Police Brutality Causes Stay of Proceedings in R. v. Tran
In light of allegations of police brutality at the G20 World Summit, the recently-decided case of R. v. Tran, 2010 ONCA 471 is of particular significance. Released last week, the case involved multiple grounds of appeal surrounding a stream of violent home robberies. Accused Quang Hoang Tran appealed the judicial remedy granted after his Charter rights were violated by police, asking for a stay of proceedings instead of a sentence reduction. The Court of Appeal allowed this ground of appeal and gave Tran a stay of proceedings.
Background and Facts
In 2002, four home robberies took place in Mississauga, Ontario. In each home invasion, perpetrators armed with guns and knives broke into residential houses early in the morning. After binding the residents, the perpetrators ransacked the homes and abused the residents. During different incidents, an elderly woman was confined and an 8-year-old girl was assaulted. The perpetrators went as far as to carve a dollar sign into a man’s back with and knife, and a woman was sexually assaulted in which a gun was placed in both her mouth and vagina. Tran actively participated in the robberies. After his accomplices were arrested, he followed his counsel’s advice and turned himself in to police on March 27, 2003. During his transfer from Hamilton to the Peel Regional Police department, Tran was assaulted by two Peel officers, who punched him in the ribs and face. Tran was left with a broken jaw in two places and permanent damage.
Police officers Conway and Vander Wier gave a different story, stating Tran had sustained his injuries by way of a bad fall. At trial, expert medical evidence led the trial judge to believe Tran’s version of events. Officer Vander Wier was present during the trial, and was in constant contact with key Crown witnesses, which Tran argued constituted witness tampering. Finding that Tran’s rights under ss. 7 and 12 of the Canadian Charter of Rights and Freedoms were breached, the judge used s. 24(1) of the Charter to determine an appropriate remedy.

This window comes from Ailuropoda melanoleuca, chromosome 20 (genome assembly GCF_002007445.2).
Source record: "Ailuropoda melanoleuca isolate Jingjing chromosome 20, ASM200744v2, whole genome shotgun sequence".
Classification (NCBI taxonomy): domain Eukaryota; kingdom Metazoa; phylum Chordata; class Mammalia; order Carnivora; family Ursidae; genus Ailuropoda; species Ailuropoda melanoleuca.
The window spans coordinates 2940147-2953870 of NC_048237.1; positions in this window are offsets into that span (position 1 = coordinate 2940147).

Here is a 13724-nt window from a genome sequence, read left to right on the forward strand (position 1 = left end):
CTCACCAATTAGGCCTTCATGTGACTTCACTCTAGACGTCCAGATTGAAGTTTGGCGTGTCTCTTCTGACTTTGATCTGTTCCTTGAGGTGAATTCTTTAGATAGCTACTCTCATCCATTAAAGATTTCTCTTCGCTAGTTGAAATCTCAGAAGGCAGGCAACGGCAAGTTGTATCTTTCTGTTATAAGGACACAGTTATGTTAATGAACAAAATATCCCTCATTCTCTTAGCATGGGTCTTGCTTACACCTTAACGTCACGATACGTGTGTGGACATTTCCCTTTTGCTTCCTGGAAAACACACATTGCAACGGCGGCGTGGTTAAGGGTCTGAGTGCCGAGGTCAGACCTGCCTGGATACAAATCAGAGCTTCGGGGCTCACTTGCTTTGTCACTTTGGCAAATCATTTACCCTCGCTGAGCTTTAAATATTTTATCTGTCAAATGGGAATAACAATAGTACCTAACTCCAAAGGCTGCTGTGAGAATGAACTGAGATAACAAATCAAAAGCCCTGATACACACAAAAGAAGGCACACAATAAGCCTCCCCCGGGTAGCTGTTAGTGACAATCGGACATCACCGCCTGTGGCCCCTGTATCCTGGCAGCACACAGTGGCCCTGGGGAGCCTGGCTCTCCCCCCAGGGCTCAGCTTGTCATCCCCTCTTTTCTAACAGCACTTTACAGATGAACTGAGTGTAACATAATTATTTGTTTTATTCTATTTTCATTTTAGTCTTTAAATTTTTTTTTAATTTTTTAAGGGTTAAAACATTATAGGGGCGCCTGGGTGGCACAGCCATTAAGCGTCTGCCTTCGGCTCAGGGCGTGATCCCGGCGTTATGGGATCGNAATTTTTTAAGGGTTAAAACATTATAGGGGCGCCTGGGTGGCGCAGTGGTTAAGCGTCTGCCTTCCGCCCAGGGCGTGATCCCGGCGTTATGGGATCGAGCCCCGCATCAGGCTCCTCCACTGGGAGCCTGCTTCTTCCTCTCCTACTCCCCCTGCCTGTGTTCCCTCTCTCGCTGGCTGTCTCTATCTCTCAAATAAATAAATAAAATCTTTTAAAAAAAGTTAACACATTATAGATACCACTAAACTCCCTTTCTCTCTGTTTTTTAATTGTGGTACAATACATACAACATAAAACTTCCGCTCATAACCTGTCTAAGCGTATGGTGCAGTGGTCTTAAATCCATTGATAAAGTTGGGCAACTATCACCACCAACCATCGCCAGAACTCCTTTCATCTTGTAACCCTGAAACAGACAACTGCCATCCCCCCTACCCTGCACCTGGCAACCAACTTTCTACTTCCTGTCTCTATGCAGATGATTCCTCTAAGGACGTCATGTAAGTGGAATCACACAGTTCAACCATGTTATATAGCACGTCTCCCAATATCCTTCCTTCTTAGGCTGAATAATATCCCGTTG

Section 24(1) states:
Anyone whose rights or freedoms, as guaranteed by this Charter, have been infringed or denied may apply to a court of competent jurisdiction to obtain such remedy as the court considers appropriate and just in the circumstances.
The trial judge had two options available: either stay the proceedings or reduce the sentence according to the circumstances. By weighing the seriousness of Tran’s crime against the seriousness of the breach (note: no evidence at trial was affected by the police misconduct) the judge opted for a sentence reduction, finding the situation was not one of those “clearest of cases” where a stay is preferred.
Stay of Proceedings versus Sentence Reductions
Judges have two options available when granting a Charter remedy.
First, as set out in R. v. Glykis (1995), 84 O.A.C. 140 (C.A.), a sentence reduction is available in two situations: (i) if the breach mitigates the seriousness of the offence, or (ii) if the breach imposes additional punishment to the accused. Reducing a sentence remedies excessive force by the police through a lighter sentence – which implicitly recognizes the police brutality as a more unorthodox and unacceptable method of “punishment.”
The second option available to a judge is a stay of proceedings, which is an indefinite suspension of judicial proceedings with no adverse effect on one’s criminal record. In R. v. Mack,  2 S.C.R. 902, the SCC held that a stay is preferable when it is necessary to communicate that unacceptable state conduct will not be condoned. The purpose of a stay of proceedings (as a remedy) is to maintain the public’s confidence in the legal process.